* 24. Pecuniary Canons of Taste, Thorstein Veblen
25. Utilization of Women in City Government, Jane Addams
* 26. The Theory of Public Opinion, Charles Horton Cooley
VI. Voices Outside the Discipline
27. The Madman, Friedrich Nietzsche
28. What Pragmatism Means, William James
* 29. The Eclipse of the Public, John Dewey
30. Civilization and Its Discontents, Sigmund Freud
31. The Fusion of the 'I' and the 'Me' in Social Activities, George Herbert Mead
PART TWO: THE BRANCHES: CONTEMPORARY SOCIAL THEORY
VII. Functionalism and Neofunctionalism
32. The Unanticipated Consequences of Social Action, Robert K. Merton
* 33. The Subsystems of Society, Talcott Parsons
34. Functional Differentiation, Niklas Luhmann
35. After Neofunctionalism, Jeffrey Alexander
VIII. Conflict Theories
36. The Functions of Social Conflict, Lewis Coser
37. Culture and Politics, C. Wright Mills
38. Conflict Groups and Group Conflict, Ralf Dahrendorf
39. The Basics of Conflict Theory, Randall Collins
IX. Symbolic Interaction, Phenomenology, and Ethnomethodology
40. Society as Symbolic Interaction, Herbert Blumer
41. Performances, Erving Goffman
42. Indirect Social Relationships, Alfred Schutz
43. Rules of Conversational Sequence, Harvey Sacks
44. Studies of the Routine Grounds of Everyday Activities, Harold Garfinkel
X. Exchange Theory and Rational Choice Theory
45. Social Behavior as Exchange, George C. Homans
46. Power-Dependence Relations, Richard M. Emerson
47. Human Capital and Social Capital, James S. Coleman
48. Persons, Harrison C. White
49. Formulation of Exchange Theory, Peter Blau
XI. Feminist Theory
50. Doing Gender, Candace West and Don H. Zimmerman
51. Subversive Bodily Acts, Judith Butler
52. Toward an Afrocentric Feminist Epistemology, Patricia Hill Collins
53. Sociology from Women's Experience: A Reaffirmation, Dorothy E. Smith
* 54. Femininity and Masculinity, Raewyn Connell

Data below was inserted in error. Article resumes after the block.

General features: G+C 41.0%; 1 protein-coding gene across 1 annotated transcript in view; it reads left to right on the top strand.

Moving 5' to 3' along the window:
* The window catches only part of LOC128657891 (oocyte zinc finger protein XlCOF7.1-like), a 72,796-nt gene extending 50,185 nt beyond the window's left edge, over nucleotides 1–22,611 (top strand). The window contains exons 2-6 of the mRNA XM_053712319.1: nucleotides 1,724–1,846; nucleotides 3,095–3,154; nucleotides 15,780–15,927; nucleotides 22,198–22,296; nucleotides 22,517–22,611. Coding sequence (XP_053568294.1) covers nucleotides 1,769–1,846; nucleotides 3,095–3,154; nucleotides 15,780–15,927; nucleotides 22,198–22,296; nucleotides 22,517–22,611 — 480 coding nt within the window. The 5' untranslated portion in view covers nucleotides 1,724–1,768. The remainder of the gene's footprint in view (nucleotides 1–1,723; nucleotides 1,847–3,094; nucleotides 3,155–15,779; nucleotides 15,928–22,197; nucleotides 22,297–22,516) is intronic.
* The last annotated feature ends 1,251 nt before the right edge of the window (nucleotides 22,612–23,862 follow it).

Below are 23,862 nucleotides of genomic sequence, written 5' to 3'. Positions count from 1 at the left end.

* XII. Theories of Race, Ethnicity, and Nationalism
* 55. The Theoretical Status of the Concept of Race, Michael Omi and Howard Winant
* 56. Between Camps: Race and Culture in Postmodernity, Paul Gilroy
* 57. Theorizing the "Modes of Incorporation," Jeffrey Alexander
* 58. Ethnicity without Groups, Rogers Brubaker
* 59. Nationalism and the Cultures of Democracy, Craig Calhoun
XIII. Critical Theory
60. Art in the Age of Mechanical Reproduction, Walter Benjamin
* 61. One-Dimensional Man, Herbert Marcuse
62. Traditional and Critical Theory, Max Horkheimer
* 63. Personal Identity and Disrespect, Axel Honneth
* 64. Three Normative Models of Democracy, Jürgen Habermas
XIV. Contemporary Theories of Modernity
65. Shame and Repugnance, Norbert Elias
66. Spectacular Time, Guy Debord
67. The Reflexivity of Modernity, Anthony Giddens
68. Risk Society: Towards a New Modernity, Ulrich Beck
* 69. Redistribution, Bruno Latour
XV. Structuralism, Poststructuralism, and Postmodernity
* 70. The Correspondence between Goods Production and Taste Production, Pierre Bourdieu
71. Advertising, Jean Baudrillard
72. Panopticism, Michel Foucault
* 73. On Living in a Liquid Modern World, Zygmunt Bauman
74. Modern and Postmodern, Mike Featherstone
XVI. World Systems and Globalization Theory
75. The Three Instances of Hegemony in the History of the Capitalist World-Economy, Immanuel Wallerstein
76. Mapping the Global Condition, Roland Robertson
77. Disjunction and Difference in the Global Cultural Economy, Arjun Appadurai
78. Theorizing Globalization, Douglas Kellner
XVII. Further New Directions in Contemporary Social Theory
79. The Subject and Societal Movements, Alain Touraine
80. Interaction Ritual Theory, Randall Collins
81. Materials for an Exploratory Theory of the Network Society, Manuel Castells
82. Mobile Sociology, John Urry